Education forms a big part of most people’s lives in the United States. We go through a decade-plus of compulsory schooling, then a substantial majority opt for college.
According to statistics from the U.S. Department of Labor, in 2019, 66.2% of high school graduates between the ages of 18 and 24 were enrolled in colleges or universities. And at least one person believes education impacts divorce and divorce rates.
Can Your Education Level Affect The Rate of Divorce?
Eli J. Finkel is a psychologist and professor at Northwestern University in Chicago. He conducted extensive field and laboratory research on the subject of marriage.
You could say he wrote the book on the subject. Because he did. Namely the recent tome, The All-or-Nothing Marriage: How the Best Marriages Work. In his work, he investigates the institution throughout history, up through the modern-day.
Promoting his book, Finkel spoke to Business Insider magazine, where he focused on the one type of union he considers the most likely to end in divorce. Through his research, he believes that marriages between people with less education are more likely to break down. He says:
“[P]eople who don’t have a high school degree, people who are relatively uneducated have a higher divorce rate than ever, and a lower marriage rate, and when they are married, the marriages tend not to be as satisfying.”
On the other hand, he found, “[A]mong people who are college-educated, the divorce rates have actually plummeted since about 1980 [where the number peaked].”
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Are You Doomed To Divorce If You Don’t Have A Degree?
Does this mean that you’re doomed to divorce if you have less education? Not necessarily.
Even Finkel himself doesn’t believe this means couples with less education must ultimately divorce, or that those with college degrees will live in wedded bliss forever. There are plenty of examples of doctors with crumbling marriages and high school dropouts who live happily ever after.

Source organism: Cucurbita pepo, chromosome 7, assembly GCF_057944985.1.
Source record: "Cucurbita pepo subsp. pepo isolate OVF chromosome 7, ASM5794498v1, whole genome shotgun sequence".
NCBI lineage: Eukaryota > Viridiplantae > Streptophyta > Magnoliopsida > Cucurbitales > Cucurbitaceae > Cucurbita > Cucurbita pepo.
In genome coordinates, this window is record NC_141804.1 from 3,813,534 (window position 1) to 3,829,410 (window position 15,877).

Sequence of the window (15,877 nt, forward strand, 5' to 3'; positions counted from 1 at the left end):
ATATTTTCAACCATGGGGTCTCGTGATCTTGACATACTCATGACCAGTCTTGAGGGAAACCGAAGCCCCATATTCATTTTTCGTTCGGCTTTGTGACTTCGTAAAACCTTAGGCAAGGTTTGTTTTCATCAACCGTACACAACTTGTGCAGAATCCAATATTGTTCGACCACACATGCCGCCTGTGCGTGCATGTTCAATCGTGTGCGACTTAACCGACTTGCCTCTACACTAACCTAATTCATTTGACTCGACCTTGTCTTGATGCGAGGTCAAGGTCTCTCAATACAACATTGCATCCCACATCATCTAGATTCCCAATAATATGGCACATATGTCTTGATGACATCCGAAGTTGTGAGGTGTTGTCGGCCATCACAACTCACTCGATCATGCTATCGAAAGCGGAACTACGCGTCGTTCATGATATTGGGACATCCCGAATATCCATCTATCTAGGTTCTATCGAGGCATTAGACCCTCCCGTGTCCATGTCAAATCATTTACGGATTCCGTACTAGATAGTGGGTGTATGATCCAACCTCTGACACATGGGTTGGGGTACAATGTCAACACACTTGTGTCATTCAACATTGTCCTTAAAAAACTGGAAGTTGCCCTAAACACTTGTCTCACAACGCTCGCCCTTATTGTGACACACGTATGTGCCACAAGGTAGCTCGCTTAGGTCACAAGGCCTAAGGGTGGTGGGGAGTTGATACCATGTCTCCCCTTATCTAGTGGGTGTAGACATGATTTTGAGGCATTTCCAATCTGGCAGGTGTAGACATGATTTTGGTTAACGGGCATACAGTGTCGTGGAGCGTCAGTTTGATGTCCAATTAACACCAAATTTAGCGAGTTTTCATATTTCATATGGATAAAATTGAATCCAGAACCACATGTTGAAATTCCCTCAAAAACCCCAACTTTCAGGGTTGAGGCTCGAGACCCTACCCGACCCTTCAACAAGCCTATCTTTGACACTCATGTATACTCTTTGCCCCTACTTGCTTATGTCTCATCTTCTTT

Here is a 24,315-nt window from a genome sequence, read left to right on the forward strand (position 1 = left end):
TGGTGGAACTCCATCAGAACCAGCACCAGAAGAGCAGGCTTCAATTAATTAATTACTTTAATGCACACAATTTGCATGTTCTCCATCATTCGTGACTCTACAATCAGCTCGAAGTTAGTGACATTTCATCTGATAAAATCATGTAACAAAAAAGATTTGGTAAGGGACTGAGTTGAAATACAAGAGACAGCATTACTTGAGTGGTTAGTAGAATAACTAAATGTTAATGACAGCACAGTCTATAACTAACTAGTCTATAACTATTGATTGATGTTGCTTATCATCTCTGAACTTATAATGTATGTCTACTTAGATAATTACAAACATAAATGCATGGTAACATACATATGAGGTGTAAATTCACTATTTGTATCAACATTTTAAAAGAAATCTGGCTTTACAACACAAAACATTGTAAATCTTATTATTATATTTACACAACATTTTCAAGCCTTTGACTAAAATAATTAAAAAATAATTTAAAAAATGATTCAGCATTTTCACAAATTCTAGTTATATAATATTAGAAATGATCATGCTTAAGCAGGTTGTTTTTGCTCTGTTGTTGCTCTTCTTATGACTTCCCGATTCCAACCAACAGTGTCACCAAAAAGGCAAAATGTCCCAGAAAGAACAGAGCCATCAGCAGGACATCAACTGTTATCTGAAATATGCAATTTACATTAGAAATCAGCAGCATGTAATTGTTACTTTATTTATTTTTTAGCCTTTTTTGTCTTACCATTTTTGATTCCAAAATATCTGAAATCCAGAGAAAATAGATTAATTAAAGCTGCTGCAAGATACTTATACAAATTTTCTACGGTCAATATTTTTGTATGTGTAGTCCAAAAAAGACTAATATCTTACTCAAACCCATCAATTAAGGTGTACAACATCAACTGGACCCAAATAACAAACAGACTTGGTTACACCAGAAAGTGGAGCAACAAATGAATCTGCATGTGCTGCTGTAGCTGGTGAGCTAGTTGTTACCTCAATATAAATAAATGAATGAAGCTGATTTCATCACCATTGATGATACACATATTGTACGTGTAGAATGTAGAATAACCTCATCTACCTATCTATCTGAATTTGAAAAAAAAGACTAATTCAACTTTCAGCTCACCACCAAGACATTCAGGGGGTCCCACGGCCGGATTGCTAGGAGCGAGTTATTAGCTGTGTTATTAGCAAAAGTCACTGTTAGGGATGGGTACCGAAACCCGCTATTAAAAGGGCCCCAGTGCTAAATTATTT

Finkel clarifies what he means, saying:
“What I think is going on is it’s really difficult to have a productive, happy marriage when your life circumstances are so stressful and when your day-to-day life involves, say three or four bus routes in order to get to your job.”
From his comments, it looks to boil down to economics rather than just education.
Financial woes that can come from not having an education often have a negative impact on marriage and marital stability.
Couples frequently cite money trouble and the strain it causes relationships as a trigger behind the divorce. It’s far from the only one, but it pops up in many cases.
But again, there isn’t a 100% correlation. Not every college graduate lands a high-paying job. People with advanced degrees also often worry about money. And there are plenty of folks with less education who make a good living.
More than anything, this study reveals a larger pattern. Not every situation automatically fits into the mold, but enough do that it’s worth consideration. Marriage is already tough; this is simply one factor that often makes it tougher. Finkel simply believes his research shows illustrates how education presents additional challenges and plays into divorce.
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